The idea of growing crops year-round with a tightly controlled climate, few pests and pesticides, and little or no soil, sunlight and water may sound like fantasy, but it is becoming more and more of a reality.
Vertical farming, a type of indoor agriculture, is not a new phenomenon, but it has been gaining traction in recent years. In addition to the characteristics noted above, these farms tout their efficient use of land and reduced transportation miles, which save costs and emissions. For these reasons, vertical farms have been popping up across the world over the past decade, and today, produce grown in these farms can be found in metropolitan areas throughout the U.S.
As the name sounds, vertical farming refers to building up rather than out. In one of these farms, which can take shape in a warehouse, an old big-box store, an abandoned office building, a shipping container and the like, greens are stacked atop one another in beds or along vertical towers. Water combined with nutrients can perform the work that soil typically does – there are several different models that can be used – and in place of sunlight, you’ll often find tons of light-emitting diodes (LEDs) shining 24 hours a day. Cameras and sensors help optimize the light, temperature and humidity and produce data that provides insight into how the operation is running.
But all of the processes and technologies require significant amounts of energy. Lighting in particular plays a large role, but high levels of ventilation and heating and cooling are used as well. Unsurprisingly, electricity is a huge cost for vertical farms, and currently, leafy greens are the most popular product in part because they require less light, and therefore energy, to produce.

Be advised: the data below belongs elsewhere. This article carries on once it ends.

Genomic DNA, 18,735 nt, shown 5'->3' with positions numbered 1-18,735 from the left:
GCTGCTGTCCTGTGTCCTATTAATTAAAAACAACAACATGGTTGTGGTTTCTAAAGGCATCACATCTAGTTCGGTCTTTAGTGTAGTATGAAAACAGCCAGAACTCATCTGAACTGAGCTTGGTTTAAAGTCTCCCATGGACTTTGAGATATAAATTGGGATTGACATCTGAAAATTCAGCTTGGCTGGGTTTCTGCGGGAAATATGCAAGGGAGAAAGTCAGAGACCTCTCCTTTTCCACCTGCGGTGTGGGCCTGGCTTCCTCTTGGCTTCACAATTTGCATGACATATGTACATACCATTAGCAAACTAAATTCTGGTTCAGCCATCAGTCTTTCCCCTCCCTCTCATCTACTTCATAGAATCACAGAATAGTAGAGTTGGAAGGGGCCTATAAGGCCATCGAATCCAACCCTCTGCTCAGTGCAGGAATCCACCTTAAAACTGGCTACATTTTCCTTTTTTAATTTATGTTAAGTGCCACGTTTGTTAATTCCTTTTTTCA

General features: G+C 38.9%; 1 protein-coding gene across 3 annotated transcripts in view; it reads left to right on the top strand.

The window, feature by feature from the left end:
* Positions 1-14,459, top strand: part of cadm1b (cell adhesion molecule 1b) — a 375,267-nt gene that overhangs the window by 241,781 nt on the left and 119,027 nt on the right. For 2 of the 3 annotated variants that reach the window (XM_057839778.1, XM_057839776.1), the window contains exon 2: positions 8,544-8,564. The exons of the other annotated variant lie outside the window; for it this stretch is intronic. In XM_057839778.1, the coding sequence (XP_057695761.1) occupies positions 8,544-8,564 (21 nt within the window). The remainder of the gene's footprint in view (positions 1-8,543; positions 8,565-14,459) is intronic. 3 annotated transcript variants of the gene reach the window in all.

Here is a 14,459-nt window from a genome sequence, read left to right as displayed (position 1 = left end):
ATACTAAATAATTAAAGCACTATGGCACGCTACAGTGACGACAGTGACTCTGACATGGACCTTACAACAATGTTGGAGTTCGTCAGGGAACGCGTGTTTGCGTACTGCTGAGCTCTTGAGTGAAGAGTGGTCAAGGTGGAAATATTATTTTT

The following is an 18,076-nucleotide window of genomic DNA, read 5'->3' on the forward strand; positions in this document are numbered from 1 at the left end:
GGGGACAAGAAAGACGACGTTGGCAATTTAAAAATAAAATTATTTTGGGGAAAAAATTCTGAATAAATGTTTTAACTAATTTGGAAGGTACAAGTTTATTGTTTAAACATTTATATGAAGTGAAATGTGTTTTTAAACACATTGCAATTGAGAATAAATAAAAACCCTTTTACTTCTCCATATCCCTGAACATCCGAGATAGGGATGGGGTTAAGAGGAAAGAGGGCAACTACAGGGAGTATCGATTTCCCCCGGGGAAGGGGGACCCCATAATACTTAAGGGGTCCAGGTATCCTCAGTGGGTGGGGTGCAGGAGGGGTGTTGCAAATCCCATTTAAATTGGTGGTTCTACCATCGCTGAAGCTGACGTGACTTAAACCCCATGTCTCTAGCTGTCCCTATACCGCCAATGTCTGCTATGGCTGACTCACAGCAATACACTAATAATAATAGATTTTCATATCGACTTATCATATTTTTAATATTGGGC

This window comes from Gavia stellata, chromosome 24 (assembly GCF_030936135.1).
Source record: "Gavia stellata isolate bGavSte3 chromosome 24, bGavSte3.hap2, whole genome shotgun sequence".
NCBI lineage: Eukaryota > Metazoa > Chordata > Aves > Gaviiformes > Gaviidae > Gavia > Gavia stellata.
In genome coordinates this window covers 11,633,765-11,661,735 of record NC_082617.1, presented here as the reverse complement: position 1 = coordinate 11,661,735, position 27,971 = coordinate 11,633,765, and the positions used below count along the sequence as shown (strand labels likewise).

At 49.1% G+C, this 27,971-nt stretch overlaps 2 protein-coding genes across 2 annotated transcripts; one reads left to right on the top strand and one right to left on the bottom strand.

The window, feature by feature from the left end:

Given the electricity needs of vertical farms, they can represent large operations that contribute to utility growth, but utilities must ensure they have sufficient capacity to meet demand, especially if more arrive. Although a benefit of these farms is their ability to operate all day and year (without being affected by the seasons and weather), time-of-use rates could help encourage production to shift to off-peak periods. This would ease pressure on utilities and could lower energy costs for farming. Likewise, demand response could play a role by having farms turn off lighting for a few hours during peak times. Because these farms operate indoors and year-round, they have more flexibility to work with utilities.
Questions remain about vertical farming’s future and place in agriculture. Startup, scaling and labor costs – on top of energy – all remain high, and other obstacles exist as well, but its advantages make it a sort of new frontier, and electric utilities should be ready.